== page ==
Am I Able to Combine Support of My EOL and Non-EOL Hardware?

Utilizing a third-party hardware maintainer to consolidate SLAs from a single provider is a great way to streamline your hardware support by having a single point of contact. Once your hardware reaches EOSL, you have the ability to continue support with your third-party vendor. For devices that have ParkView Hardware Monitoring™, ParkView First Call™ identifies and takes care of your OEM ticket process, escalating your first contact with the OEM to second-level triage.

How Do I Get the Greatest Value Out of My Equipment?

This question normally comes during the EOSL stage when deciding whether to continue supporting your existing equipment or dispose of it and buy new or preowned hardware from the secondary market (or refresh with the OEM). The Park Place Professional Services team is standing by to help you with comprehensive IT Asset Disposition (ITAD) services, including data center hardware storage, asset re-deployment, secure on-site or off-site data destruction, equipment recycling and hardware resale.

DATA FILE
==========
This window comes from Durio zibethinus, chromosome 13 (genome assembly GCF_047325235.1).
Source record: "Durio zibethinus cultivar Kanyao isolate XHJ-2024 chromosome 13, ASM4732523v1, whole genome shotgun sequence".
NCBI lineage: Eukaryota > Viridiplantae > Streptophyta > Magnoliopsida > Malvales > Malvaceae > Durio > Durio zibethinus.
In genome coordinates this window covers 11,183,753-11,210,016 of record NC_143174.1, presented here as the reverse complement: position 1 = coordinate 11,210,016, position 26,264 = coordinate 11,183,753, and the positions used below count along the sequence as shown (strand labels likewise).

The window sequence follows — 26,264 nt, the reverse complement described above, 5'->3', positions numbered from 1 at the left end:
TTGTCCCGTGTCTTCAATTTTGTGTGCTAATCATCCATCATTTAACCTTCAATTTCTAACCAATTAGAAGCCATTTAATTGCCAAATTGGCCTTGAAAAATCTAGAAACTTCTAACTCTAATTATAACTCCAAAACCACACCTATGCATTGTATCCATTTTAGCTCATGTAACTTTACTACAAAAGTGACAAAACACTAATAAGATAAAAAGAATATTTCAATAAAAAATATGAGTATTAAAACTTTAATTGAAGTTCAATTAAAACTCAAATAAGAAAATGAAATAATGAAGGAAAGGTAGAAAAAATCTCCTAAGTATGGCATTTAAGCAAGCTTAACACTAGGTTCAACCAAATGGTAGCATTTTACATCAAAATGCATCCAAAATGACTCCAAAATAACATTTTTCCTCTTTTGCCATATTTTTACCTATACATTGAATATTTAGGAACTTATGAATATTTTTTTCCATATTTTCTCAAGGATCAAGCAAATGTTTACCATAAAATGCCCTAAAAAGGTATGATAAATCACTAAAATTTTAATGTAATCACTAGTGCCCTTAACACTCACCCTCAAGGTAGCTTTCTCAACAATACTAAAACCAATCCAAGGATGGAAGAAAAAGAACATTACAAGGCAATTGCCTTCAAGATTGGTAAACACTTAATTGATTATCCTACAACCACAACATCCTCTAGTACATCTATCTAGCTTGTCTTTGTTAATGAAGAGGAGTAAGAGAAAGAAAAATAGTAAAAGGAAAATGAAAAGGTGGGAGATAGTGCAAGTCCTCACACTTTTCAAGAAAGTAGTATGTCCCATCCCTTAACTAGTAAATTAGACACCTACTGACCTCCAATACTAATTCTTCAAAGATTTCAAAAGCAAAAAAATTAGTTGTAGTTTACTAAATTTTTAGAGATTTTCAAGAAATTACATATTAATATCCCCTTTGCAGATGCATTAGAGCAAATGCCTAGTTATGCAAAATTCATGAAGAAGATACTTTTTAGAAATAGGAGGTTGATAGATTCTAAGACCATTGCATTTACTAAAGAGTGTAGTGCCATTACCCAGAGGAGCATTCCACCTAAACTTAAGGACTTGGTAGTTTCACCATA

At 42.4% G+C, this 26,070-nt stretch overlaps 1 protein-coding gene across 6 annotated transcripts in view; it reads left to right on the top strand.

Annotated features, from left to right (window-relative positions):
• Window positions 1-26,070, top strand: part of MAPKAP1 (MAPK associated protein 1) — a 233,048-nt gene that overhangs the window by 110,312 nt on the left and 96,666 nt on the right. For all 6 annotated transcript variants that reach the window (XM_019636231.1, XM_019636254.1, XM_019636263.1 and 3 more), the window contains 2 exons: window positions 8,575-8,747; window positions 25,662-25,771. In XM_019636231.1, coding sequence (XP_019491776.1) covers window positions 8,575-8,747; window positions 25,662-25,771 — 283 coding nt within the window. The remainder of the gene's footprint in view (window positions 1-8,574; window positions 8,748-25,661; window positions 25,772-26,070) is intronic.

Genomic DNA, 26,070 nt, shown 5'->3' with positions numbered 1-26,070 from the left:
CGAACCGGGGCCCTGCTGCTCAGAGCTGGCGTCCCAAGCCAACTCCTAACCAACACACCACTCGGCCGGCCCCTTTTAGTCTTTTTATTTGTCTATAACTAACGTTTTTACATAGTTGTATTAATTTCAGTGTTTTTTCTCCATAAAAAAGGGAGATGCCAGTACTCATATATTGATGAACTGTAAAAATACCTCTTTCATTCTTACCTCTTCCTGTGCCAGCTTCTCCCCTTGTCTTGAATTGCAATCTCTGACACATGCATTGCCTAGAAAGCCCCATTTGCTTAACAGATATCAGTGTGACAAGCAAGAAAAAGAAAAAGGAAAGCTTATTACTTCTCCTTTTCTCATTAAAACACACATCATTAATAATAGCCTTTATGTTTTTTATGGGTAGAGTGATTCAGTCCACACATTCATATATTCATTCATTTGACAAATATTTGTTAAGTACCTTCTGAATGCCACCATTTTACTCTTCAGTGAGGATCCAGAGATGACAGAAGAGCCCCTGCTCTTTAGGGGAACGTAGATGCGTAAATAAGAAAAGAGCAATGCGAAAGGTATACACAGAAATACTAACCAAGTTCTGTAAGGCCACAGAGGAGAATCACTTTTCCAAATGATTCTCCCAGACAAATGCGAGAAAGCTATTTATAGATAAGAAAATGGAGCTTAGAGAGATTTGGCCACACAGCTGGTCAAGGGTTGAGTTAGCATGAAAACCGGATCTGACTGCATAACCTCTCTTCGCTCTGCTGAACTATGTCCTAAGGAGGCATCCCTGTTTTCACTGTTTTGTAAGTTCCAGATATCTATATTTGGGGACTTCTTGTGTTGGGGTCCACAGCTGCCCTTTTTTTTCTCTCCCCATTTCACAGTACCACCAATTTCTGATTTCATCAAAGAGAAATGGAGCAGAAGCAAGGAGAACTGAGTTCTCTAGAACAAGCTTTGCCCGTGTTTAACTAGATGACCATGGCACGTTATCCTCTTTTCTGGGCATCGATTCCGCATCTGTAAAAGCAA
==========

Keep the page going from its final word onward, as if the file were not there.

Once you receive a notification that your hardware is approaching EOL, it’s important to know that refreshing your hardware is not the only option. At Park Place Technologies, our robust portfolio of products and services, including data center hardware maintenance, can help you optimize your IT infrastructure and extend the life of your data center hardware – without risking Uptime.


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About the Author

John Reagan,
John Reagan is the Product Marketing Specialist for at Park Place Technologies, where he leads the go-to-market strategy for the Park Place Hardware Maintenance™ offering.